In defense of ‘Impact’

Posted on 29. Apr, 2014 by in Cross Sector Partnerships, Org Development, Philanthropy

In a recent PhilanTopic blog post, Derrick Feldmann, president of Achieve, asks, “Has the Word ‘Impact’ Lost its Impact?

As the founder of a company with that word in our name, how could I not respond?

I’m not persuaded that this is a buzzword. I haven’t noticed an overuse of impact the way we have seen with innovative or sustainable. It’s a word that I would expect to hear—a lot—at a nonprofit conference. Just as I expect attendees to be talking about ‘people we serve,’ ‘volunteers,’ ‘fundraising,’ and—hey—even using the word ‘nonprofit’! It’s hard to talk about the work we do every day without basic concepts and language that are core to our professional lives.

And I would argue that impact is precisely one of those words. A “core to the social sector” type of word. Mr. Feldmann hopes to see people using more specific language. So instead of asserting something nebulous like “We are impacting families in low-income neighborhoods,” say, “More than 70 percent of the children who participate in our early-childhood literacy program program can read before they enter kindergarten.”

I wholeheartedly agree that individual nonprofits must be specific when talking about their impact. I think any good fundraiser or communications strategist would as well.

But not all social purpose organizations are working in low-income neighborhoods. Or with children. Or on the issue of early literacy. So we also need language that is broad enough to serve us well when we talk about sector-wide trends or needs. While specificity is important in certain scenarios, we also need words that the social sector can hear, nod our heads about, point to and say, “Yes! That’s what we’re all about! That is why we exist!”

Are we not all trying to impact lives, impact the world, in some way? Impact connotes aspiration, a belief that the work we do will change the world for the better. But it also conveys a sense of accountability. We obligate ourselves to ensuring that our work is, in fact, useful. We obligate ourselves to assessing and continually improving our service delivery mechanisms. To ensuring that it has an impact.

Impact also communicates an end goal, which sets it apart from words like innovative and sustainable that are really the means to an end. The goal is to have an impact, to make things better, to improve the world. It’s the what, not the how. Frankly, I find that refreshing.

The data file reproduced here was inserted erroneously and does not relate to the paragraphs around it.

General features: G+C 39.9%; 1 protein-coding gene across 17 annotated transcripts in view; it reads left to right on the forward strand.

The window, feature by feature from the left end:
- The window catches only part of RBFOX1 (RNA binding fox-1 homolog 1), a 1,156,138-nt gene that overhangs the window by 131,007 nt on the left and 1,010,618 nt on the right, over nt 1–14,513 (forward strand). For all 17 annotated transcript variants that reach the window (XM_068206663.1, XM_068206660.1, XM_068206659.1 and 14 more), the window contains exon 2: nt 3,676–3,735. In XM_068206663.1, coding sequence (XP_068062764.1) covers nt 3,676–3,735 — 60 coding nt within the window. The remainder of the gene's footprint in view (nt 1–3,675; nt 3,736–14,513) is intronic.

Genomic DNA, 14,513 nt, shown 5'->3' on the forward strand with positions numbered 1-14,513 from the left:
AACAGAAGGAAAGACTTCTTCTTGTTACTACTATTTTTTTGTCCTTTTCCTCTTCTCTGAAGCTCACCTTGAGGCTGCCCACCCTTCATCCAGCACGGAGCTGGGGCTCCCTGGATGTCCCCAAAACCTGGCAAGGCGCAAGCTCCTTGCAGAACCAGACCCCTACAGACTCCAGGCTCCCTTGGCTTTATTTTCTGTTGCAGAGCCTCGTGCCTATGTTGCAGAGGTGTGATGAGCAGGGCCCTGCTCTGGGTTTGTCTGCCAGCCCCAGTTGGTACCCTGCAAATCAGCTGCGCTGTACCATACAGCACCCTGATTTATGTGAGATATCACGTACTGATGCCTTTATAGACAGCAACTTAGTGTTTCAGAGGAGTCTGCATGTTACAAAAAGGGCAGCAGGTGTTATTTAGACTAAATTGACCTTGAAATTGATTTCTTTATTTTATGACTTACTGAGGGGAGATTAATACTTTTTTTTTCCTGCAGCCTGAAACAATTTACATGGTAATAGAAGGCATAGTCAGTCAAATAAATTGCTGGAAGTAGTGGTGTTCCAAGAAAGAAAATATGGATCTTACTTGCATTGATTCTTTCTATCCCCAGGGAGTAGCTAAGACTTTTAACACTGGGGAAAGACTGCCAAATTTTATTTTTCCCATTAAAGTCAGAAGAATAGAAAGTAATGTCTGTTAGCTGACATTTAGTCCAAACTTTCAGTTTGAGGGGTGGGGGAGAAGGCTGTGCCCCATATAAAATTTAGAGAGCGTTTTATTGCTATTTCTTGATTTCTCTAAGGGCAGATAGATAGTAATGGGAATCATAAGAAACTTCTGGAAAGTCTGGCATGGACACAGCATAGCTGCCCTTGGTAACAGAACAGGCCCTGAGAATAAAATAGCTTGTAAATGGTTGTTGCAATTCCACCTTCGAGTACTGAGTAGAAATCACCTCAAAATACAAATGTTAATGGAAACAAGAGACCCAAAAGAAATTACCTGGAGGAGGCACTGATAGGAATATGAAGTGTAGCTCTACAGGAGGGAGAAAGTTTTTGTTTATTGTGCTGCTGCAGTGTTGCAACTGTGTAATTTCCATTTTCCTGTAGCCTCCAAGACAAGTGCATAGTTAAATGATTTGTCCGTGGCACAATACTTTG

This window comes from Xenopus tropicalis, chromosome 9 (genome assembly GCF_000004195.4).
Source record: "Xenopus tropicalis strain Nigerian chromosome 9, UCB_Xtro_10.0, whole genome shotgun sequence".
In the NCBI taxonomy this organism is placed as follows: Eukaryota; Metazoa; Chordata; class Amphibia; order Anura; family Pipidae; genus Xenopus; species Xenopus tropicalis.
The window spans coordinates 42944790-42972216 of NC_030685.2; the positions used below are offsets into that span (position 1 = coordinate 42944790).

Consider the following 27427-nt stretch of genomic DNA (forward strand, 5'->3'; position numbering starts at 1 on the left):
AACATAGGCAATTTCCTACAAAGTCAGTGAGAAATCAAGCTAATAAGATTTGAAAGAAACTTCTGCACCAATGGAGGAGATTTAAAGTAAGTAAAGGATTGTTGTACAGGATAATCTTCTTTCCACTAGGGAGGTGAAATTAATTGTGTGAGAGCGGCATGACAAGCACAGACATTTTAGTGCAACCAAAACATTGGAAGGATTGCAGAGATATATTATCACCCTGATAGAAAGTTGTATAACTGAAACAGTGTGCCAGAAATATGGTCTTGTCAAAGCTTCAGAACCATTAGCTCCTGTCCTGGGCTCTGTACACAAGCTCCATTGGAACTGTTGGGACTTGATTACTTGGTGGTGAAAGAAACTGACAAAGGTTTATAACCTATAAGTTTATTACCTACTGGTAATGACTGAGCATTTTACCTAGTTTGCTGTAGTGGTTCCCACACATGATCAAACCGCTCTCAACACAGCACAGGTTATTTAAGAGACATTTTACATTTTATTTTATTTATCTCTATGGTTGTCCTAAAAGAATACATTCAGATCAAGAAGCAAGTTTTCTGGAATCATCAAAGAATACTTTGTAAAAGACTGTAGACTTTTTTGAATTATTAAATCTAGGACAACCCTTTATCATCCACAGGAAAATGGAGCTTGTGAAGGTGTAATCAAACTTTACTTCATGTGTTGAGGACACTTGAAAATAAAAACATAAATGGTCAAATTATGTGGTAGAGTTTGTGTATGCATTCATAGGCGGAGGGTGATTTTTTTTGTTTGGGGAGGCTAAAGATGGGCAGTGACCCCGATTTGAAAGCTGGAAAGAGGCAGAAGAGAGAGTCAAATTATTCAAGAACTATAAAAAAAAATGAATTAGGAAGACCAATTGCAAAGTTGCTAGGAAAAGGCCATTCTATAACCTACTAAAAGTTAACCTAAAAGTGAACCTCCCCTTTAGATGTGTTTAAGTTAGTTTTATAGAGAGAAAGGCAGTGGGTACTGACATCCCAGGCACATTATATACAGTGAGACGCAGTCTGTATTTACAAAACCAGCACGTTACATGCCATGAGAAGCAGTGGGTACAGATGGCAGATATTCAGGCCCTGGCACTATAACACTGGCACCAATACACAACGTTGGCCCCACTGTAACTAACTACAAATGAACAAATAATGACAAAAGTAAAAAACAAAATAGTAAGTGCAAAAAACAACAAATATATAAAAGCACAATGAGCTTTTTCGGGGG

The original Latin meaning of the word impact was “to press together.” This is a most fitting way to describe the unique character of social purpose organizations. Every day, the nonprofits and NGOs of the world provide one of the very few spaces in which people from dramatically different walks of life can come together, committing their varied talents and treasures to a solution—sometimes one that impacts their own lives, sometimes one that impacts others.

It is our company’s fundamental belief that this act of building personal relationships across traditional divides “presses people together” in productive tension and does, in fact, open up opportunities for breakthrough solutions.

Nonprofits have a unique opportunity to impact the world. But because monetizing or quantifying their value has traditionally been harder to do than in the for-profit sector, even the most effective organizations have often been short-changed and overlooked. Increasingly, however, organizations are becoming more and more skilled at demonstrating their impact.

So I don’t think the problem is that we have too many nonprofits talking about their impact.

On the contrary, I think we need many more taking both credit and responsibility for the ways they are impacting their communities. Let’s not dissuade them.

Comments are closed.